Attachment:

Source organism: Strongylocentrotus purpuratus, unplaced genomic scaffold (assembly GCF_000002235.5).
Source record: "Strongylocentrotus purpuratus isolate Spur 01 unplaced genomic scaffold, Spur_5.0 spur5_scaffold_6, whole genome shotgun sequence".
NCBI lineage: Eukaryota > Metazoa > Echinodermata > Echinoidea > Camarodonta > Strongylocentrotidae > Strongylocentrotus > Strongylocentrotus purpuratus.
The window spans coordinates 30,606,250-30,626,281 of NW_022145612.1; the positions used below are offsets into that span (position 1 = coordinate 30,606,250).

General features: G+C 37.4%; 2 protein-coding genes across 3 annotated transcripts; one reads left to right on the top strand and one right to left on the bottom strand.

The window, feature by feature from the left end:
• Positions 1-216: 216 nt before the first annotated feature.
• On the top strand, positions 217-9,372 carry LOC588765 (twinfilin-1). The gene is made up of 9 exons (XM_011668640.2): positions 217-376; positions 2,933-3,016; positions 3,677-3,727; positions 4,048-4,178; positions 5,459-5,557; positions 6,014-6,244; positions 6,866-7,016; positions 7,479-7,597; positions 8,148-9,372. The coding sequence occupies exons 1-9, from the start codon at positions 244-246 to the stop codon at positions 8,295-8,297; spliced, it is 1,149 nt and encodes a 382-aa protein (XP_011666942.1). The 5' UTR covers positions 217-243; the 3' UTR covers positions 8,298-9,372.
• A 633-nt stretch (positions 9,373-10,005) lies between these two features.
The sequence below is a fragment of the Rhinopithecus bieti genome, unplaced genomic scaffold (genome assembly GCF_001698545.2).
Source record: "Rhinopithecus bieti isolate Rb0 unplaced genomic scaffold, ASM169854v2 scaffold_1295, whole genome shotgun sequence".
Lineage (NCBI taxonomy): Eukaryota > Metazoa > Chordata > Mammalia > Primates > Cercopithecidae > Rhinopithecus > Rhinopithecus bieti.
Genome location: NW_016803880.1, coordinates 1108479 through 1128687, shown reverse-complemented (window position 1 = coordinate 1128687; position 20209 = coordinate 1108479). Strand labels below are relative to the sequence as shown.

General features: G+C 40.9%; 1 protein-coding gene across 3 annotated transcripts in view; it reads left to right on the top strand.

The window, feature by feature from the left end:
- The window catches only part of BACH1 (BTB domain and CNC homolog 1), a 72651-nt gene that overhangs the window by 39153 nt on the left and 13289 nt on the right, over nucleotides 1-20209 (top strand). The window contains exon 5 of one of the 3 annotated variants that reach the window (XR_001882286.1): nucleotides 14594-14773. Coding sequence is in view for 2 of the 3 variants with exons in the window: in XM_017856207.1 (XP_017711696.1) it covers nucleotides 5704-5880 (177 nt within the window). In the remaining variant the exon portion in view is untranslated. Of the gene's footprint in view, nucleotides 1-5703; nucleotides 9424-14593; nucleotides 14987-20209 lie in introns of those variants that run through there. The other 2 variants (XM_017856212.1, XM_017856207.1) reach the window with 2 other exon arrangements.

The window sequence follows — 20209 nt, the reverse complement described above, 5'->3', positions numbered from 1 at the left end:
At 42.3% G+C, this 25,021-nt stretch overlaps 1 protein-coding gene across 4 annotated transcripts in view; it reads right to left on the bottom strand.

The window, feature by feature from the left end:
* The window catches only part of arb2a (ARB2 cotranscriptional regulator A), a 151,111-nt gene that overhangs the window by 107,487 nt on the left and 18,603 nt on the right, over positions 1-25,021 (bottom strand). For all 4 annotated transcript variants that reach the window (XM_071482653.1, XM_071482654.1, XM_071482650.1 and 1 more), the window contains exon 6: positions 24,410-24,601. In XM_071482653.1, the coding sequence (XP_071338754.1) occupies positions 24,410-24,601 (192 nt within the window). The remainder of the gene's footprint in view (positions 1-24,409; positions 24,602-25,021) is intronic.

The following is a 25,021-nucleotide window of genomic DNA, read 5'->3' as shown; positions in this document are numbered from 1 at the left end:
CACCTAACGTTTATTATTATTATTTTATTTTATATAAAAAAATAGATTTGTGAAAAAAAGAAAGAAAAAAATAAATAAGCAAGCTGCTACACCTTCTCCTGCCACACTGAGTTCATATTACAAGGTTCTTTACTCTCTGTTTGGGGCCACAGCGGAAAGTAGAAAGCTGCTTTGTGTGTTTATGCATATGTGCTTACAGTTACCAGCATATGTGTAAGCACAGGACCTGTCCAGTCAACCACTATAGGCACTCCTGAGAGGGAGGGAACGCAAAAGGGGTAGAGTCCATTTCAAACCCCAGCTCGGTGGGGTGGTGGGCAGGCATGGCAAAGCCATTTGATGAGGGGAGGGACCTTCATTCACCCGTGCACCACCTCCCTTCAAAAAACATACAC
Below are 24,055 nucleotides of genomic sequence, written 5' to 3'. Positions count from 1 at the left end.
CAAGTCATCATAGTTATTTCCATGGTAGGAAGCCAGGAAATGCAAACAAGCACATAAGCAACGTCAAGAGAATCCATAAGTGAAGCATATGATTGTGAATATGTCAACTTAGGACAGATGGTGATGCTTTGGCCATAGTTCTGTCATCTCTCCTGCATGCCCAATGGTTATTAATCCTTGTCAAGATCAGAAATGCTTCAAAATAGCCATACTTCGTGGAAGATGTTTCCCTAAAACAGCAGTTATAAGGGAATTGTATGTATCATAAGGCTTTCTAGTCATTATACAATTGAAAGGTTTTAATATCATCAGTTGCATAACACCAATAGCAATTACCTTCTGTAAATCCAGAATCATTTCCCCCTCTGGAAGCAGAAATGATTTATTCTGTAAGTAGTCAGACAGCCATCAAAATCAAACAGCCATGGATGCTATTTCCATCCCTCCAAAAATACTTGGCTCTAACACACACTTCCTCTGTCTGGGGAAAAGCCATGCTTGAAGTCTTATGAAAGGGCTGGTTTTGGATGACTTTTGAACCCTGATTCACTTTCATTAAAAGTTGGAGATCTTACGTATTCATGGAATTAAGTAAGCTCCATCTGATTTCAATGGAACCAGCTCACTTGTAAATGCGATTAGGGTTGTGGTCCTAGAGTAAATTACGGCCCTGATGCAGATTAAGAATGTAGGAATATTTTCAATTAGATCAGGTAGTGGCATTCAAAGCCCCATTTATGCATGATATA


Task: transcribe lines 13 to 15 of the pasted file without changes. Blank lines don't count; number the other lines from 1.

Genome location: NW_016803880.1, coordinates 1108479 through 1128687, shown reverse-complemented (window position 1 = coordinate 1128687; position 20209 = coordinate 1108479). Strand labels below are relative to the sequence as shown.

General features: G+C 40.9%; 1 protein-coding gene across 3 annotated transcripts in view; it reads left to right on the top strand.

The window, feature by feature from the left end: